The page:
“The Gospel According to J.C.”

The 4400 was among the first of the “everyman gets powers” idea (think: Rising Stars, Heroes, or newuniversal). The 4400 in question are how many people were abducted through time and then returned to Earth in our present time. They have been tasked with preventing some future disaster. Now in its fourth season, the show continues to both impress and frustrate. There are so many new ideas, characters, plots, and sub-plots going on (how the show stays fresh and interesting) that at times watching the season recap and premiere, I had to wonder if I saw all of the episodes from the previous season.

Ostensibly, the show centers around two agents of NTAC, Tom Baldwin (Joel Gretsch) and Diana Skouris (Jacqueline McKenzie)–the Mulder and Scully of the show–who investigate all things 4400 related. The leader of the 4400, Jordan Collier (Bill Campbell), having returned, has made Promicin, an ability giving drug, available to all non-4400s, so that everyone has a chance to become gifted. Promicin only has a 50/50 chance at working: either you get an ability or you die. The decision is yours.

“Absolute devotion is a rarity in this modern age. It might bring a sense of purpose to life. A clarity.” -NTAC lab rat

The themes of this show is how ordinary people have been extraordinarily gifted (healing, time control, prophecy, bending wills). I kept wondering why the number 4400 kept sticking in my head with familiarity, then I realized that if you put a “1” in front and a “0” behind it, you have the 144,000. Another small group –a community called out for a purpose, an ekklesia, if you will—to lead the many.

In a lot of ways, Promicin is the Gospel message.

“You know what I’d be thinking? People were praying to the wrong guy.”

Obviously, the Gospel can be used for an individual’s own purpose rather than in service to some greater power (such as “The Future” which the 4400 work for/toward). In the season premiere, we find Graham Holt (Cameron Bright) doing what so many of us do: making a god of himself. His kingdom extends and revolves around his own life. We each have mini-kingdoms, the range of our individual wills, yet our lives, our individual stories, are caught up in a greater story. Graham creates purpose at a cost: free will is denied and conformity is forced.

“The world doesn’t need you anymore. It has me.” –J.C.

Enter Jordan Collier.

Jordan Collier (J.C., get it?) brings Promicin like Prometheus giving fire to the world. Along with it, he brings the message that anyone can be extraordinary. J.C.’s vision was that “through Promicin, the gift I brought you and that you accepted. Together we have created heaven on earth. A time of joy, endless joy, that we share as one.” Of course, people being people, have fought over Promicin ever since.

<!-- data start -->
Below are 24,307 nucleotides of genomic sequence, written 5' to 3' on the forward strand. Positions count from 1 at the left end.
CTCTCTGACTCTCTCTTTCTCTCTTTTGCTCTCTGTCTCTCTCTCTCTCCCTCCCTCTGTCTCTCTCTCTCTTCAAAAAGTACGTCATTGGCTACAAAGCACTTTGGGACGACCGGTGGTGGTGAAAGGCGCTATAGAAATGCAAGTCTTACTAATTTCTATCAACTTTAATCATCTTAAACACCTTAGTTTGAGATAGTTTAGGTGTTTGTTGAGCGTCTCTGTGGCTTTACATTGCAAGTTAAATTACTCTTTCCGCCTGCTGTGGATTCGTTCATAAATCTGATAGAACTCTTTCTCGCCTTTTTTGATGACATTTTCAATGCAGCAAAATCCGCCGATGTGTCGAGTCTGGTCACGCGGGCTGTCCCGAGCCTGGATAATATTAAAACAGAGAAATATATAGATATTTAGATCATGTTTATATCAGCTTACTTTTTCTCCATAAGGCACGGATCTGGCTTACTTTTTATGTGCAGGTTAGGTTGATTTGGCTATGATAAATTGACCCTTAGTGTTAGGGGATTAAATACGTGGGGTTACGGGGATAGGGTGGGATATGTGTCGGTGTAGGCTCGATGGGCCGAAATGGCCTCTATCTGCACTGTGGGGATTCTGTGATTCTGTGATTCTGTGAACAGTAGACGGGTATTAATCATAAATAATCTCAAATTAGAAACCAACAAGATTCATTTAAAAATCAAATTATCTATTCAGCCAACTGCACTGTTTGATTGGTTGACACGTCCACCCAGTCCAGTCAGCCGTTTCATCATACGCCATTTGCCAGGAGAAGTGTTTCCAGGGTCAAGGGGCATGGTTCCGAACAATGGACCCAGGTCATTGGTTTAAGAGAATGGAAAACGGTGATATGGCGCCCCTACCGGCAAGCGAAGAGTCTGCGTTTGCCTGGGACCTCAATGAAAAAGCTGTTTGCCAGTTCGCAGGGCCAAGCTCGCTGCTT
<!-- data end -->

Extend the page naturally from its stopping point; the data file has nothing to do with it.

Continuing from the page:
Jordan sees that folks who are living as less special than they should be when they should be about making a difference, changing the world. Having returned from the dead to lead people to a new way of life, he wants people to become fully human and to join in true kingdom work and “get on with your lives.”

“This new era, it’s not coming, it’s not on the way, it’s here. And we are now separated from our old lives …are you ready?” –J.C.

The Gospel is a proclaimed a message, not a product, making us newspeople, not salesmen. It’s an announcement that you don’t have to live the way you’ve been living. You don’t have to pursue empty goals of materialism and consumerism. That God is at work in every moment in every square inch of the cosmos. We were created in His image and our lives are gifts. As Jordan Collier puts it, “we’re all, everyone of us, making history now.” We can be about reconciliation, between God and humanity, each of us to one another, and humanity to creation. We can be about the pursuit of justice. We can be about freedom, since we have been freed from the chains of sin and death. Kingdom living begins now. We live in light of the Gospel message. The call is for us to respond to the news because “Each of you has a role to play.”

4400 were taken.
4400 were returned.
Each has a unique ability.
One among them has a message.
Anyone can become extraordinary.
The risk is great.
But so are the rewards.
And now there’s no turning back.

The series is shaping up to form a trinity of sorts: J.C.; Shawn, the healer; and Kyle, the shaman. Of course it appeals to comic book types: the Isabelle (Megalyn Echikunwoke) storyline had “Dark Phoenix” written all over her. At the same time, the show throws curves at us so that we can’t guess its every move (since there storyline heads in Phoenix territory, then veers). It also appeals to as many audience groups as possible with its mix of political thriller (with government/military conspiracies to deal with the 4400 and harness the abilities of these living WMDs), sci-fi (yay super powers! And time jumping!), action (sometimes rivaling the show 24) and soap opera flourishes (cause these folks break for the occasional love life). Sometimes I fear the show falling into a “monster of the week” trap (in this case, the “4400 of the week”); with only 13 episode seasons, the show doesn’t have room for that kind of padding. However, so far, the show delivers.